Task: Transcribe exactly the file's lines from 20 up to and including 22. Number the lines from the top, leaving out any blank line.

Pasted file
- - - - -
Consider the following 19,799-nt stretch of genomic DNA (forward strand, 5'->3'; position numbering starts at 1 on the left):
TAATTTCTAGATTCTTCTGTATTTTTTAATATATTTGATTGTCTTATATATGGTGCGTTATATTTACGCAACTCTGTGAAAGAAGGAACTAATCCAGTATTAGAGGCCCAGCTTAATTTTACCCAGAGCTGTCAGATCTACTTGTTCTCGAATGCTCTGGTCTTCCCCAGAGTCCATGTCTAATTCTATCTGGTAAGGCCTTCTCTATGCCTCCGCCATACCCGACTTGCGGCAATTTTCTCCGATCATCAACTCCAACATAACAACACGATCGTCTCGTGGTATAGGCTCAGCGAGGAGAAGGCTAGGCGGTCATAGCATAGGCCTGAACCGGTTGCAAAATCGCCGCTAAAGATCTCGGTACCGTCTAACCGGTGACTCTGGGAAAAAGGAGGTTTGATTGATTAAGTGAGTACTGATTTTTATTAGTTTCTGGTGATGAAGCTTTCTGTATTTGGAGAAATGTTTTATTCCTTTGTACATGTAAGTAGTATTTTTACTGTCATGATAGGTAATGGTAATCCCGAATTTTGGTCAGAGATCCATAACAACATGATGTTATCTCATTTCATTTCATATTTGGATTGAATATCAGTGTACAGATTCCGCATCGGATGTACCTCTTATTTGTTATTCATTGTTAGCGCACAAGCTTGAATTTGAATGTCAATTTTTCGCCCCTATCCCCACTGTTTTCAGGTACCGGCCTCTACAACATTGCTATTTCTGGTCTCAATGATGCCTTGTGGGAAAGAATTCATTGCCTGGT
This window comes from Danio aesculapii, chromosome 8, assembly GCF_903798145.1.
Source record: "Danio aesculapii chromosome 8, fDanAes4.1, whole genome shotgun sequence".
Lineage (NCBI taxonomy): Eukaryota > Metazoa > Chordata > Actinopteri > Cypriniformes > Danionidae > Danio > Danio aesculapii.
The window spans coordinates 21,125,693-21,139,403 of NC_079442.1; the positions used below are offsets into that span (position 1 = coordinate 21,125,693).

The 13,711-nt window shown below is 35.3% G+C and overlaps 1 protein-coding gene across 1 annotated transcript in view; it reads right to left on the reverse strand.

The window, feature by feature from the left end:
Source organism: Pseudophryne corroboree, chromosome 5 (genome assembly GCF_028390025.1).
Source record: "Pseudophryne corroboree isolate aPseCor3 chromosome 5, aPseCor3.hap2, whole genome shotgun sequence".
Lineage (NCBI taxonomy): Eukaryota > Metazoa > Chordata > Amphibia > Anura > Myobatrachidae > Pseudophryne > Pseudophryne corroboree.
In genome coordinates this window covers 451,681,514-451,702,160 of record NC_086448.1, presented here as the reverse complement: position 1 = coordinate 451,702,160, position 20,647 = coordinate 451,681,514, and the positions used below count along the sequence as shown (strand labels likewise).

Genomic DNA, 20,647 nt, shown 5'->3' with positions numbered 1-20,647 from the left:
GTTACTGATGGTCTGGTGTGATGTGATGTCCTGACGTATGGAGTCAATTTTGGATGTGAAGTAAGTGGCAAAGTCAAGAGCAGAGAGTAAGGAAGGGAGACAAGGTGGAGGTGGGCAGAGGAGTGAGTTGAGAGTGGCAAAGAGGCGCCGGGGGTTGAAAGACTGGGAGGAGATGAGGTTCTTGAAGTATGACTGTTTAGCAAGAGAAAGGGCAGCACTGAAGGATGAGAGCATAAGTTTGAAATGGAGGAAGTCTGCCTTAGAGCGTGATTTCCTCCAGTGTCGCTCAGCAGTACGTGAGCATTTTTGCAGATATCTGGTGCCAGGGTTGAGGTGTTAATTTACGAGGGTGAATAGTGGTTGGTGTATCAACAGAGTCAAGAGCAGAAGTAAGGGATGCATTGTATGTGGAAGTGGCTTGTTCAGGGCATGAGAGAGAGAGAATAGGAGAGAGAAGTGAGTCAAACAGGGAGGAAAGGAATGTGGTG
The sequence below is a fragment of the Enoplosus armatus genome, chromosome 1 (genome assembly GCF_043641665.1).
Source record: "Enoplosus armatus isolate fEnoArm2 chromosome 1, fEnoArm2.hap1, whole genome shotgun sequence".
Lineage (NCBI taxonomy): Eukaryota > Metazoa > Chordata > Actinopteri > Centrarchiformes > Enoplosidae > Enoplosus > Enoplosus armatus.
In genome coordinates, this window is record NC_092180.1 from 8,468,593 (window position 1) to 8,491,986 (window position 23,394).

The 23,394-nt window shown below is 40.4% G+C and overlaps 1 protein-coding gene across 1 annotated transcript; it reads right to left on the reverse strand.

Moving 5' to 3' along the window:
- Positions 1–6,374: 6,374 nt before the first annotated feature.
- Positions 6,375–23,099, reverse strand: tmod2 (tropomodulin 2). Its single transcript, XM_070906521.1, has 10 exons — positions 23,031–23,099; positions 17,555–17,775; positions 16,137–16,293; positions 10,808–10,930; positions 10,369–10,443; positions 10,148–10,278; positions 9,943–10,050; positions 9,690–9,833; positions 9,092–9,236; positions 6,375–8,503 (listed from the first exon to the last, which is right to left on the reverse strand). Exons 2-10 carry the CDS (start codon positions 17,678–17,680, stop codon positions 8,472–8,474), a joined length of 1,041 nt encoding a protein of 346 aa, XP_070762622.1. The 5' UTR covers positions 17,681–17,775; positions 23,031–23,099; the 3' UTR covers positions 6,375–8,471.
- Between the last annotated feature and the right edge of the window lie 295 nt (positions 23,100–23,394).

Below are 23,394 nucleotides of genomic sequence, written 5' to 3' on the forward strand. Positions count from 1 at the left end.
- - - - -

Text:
Moving 5' to 3' along the window:
- Positions 1–6,374: 6,374 nt before the first annotated feature.
- Positions 6,375–23,099, reverse strand: tmod2 (tropomodulin 2). Its single transcript, XM_070906521.1, has 10 exons — positions 23,031–23,099; positions 17,555–17,775; positions 16,137–16,293; positions 10,808–10,930; positions 10,369–10,443; positions 10,148–10,278; positions 9,943–10,050; positions 9,690–9,833; positions 9,092–9,236; positions 6,375–8,503 (listed from the first exon to the last, which is right to left on the reverse strand). Exons 2-10 carry the CDS (start codon positions 17,678–17,680, stop codon positions 8,472–8,474), a joined length of 1,041 nt encoding a protein of 346 aa, XP_070762622.1. The 5' UTR covers positions 17,681–17,775; positions 23,031–23,099; the 3' UTR covers positions 6,375–8,471.